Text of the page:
by Chuck Dauphin
If anyone other than Bob Dylan had been spearheading this project, there probably would have been a ton of criticism levied against it. How can you imagine finishing a painting started by Da Vinci? When you look at it that way, I have to even admit that it doesn’t make a lot of sense.
However, somehow it all comes together for the better on this disc. Comprised of compositions started but never finished by Hank Williams in the same Cadillac that he entered into eternity, the lyrics were headed to the dumpster when someone noticed the historical significance of them. A Columbia A&R executive then handed them to Dylan, who got behind this project completing one of the songs, titled “The Love That Faded.”
From there, other artists were invited to do the same, and the results – pretty much down the line – sound amazing. Alan Jackson sounds completely in his element on “You’ve Been Lonesome, Too,” as does Jack White on “You Know That I Know.” Vince Gill and Rodney Crowell sound like writers in a candy store on “I Hope You Shed A Million Tears,” which is an absolute gem. Hank’s granddaughter Holly’s contribution “Blue Is My Heart” also sparkles, along with some incredible harmony from her father, Bocephus himself. When he wants to be, Hank Williams, Jr. is an incredible vocalist.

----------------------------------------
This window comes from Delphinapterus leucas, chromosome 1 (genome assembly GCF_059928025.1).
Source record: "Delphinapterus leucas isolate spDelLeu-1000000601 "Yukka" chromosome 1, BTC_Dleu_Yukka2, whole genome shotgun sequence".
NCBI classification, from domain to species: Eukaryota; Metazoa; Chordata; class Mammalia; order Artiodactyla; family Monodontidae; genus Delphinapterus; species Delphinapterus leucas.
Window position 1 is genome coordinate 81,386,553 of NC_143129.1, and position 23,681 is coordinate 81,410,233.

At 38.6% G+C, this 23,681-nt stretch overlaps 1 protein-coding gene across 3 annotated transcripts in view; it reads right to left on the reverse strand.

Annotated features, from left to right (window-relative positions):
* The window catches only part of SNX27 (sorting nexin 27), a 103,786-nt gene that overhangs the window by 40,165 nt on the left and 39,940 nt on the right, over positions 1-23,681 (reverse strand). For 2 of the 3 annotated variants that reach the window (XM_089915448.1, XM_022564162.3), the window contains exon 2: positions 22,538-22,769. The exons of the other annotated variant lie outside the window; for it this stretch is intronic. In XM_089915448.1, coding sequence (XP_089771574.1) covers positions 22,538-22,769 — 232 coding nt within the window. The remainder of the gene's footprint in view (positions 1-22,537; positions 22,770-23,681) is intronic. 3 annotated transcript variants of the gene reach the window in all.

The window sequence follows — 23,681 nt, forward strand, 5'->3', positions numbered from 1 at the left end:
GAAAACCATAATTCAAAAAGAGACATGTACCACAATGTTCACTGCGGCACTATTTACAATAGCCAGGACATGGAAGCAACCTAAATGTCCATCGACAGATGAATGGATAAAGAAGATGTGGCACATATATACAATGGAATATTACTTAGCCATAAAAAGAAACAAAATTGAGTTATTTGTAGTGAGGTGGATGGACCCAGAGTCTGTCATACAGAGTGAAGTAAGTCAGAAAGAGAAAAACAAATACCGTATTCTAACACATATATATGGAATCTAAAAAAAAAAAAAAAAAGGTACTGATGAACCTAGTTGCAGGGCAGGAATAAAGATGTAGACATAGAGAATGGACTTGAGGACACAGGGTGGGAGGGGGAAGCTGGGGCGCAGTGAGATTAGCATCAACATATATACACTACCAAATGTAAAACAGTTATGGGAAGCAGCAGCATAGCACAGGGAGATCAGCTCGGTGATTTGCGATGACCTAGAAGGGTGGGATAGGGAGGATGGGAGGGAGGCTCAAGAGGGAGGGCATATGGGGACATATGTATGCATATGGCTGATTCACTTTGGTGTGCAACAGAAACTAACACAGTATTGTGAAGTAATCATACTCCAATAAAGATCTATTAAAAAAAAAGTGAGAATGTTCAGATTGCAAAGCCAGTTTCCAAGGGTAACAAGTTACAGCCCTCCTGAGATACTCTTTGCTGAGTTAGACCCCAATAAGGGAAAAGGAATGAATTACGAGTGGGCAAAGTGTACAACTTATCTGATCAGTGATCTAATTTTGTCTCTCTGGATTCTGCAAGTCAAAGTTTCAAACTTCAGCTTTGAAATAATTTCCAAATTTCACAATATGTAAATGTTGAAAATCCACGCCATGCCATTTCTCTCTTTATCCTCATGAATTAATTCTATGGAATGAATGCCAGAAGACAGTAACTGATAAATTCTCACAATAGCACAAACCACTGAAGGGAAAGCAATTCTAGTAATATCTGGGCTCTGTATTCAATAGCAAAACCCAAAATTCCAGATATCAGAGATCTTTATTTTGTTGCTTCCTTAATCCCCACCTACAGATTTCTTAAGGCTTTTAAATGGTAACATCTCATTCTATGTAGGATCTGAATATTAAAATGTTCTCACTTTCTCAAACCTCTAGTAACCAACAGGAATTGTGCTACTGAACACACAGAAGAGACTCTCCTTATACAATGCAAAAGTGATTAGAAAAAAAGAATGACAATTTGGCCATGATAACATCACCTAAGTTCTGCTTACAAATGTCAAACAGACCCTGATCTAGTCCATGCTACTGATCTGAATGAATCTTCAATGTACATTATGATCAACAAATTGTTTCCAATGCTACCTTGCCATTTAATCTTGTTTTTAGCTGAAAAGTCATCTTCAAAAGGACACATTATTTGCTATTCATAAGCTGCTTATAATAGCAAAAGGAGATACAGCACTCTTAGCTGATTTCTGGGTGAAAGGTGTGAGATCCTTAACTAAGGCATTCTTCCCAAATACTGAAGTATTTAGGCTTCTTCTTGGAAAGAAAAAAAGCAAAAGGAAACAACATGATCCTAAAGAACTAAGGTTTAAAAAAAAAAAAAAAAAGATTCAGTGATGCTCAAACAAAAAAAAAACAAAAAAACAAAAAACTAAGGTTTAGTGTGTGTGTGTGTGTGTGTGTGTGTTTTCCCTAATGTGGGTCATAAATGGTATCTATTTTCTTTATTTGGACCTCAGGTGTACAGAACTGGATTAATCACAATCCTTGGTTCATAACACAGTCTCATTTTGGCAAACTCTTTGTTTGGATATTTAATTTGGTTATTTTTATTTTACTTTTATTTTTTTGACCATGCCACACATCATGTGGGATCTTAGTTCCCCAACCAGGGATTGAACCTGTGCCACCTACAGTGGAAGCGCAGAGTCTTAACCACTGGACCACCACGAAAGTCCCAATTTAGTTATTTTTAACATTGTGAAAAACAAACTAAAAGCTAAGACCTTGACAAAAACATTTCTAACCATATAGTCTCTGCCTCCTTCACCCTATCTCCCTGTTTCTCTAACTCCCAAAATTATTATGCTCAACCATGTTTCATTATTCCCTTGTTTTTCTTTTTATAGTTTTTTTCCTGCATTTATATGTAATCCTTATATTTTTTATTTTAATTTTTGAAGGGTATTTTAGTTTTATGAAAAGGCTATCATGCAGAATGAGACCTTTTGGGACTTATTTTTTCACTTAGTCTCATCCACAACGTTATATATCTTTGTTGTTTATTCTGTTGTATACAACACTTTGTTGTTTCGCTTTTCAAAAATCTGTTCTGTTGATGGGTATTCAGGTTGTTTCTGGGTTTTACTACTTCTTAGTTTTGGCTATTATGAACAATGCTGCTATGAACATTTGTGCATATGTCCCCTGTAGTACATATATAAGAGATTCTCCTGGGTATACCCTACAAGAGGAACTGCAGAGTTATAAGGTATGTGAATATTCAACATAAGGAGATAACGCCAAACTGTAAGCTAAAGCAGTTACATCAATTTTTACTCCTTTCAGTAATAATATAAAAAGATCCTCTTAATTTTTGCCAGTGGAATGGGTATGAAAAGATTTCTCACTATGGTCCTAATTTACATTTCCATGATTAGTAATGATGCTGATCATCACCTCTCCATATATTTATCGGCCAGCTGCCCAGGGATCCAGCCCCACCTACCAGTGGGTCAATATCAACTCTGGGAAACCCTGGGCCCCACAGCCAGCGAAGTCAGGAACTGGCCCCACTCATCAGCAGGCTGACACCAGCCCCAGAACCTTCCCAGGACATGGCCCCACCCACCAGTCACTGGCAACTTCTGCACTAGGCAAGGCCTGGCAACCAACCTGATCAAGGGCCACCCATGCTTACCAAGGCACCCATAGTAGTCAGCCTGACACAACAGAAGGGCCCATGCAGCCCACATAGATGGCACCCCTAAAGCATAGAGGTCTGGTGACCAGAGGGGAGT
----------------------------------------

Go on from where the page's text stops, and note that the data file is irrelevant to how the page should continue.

Other standout cuts are from Sheryl Crow, Lucinda Williams, and Levon Helm, but maybe the track that captures the essence of what Hank’s original vision for the song was could very well be Patty Loveless’s excellent “You’re Through Fooling Me,” which sounds like it could have very well been alongside many of Hank’s biggest classics of the day.
While nobody can claim to be able to read Williams’s mind, I think the artists on this disc hit the mark to the largest extent. The scariest thought about this album is that these compositions were about to be cast on the junk heap. That would have been the greatest tragedy of them all.
For more information, check out www.LostNotebooksOfHankWilliams.com
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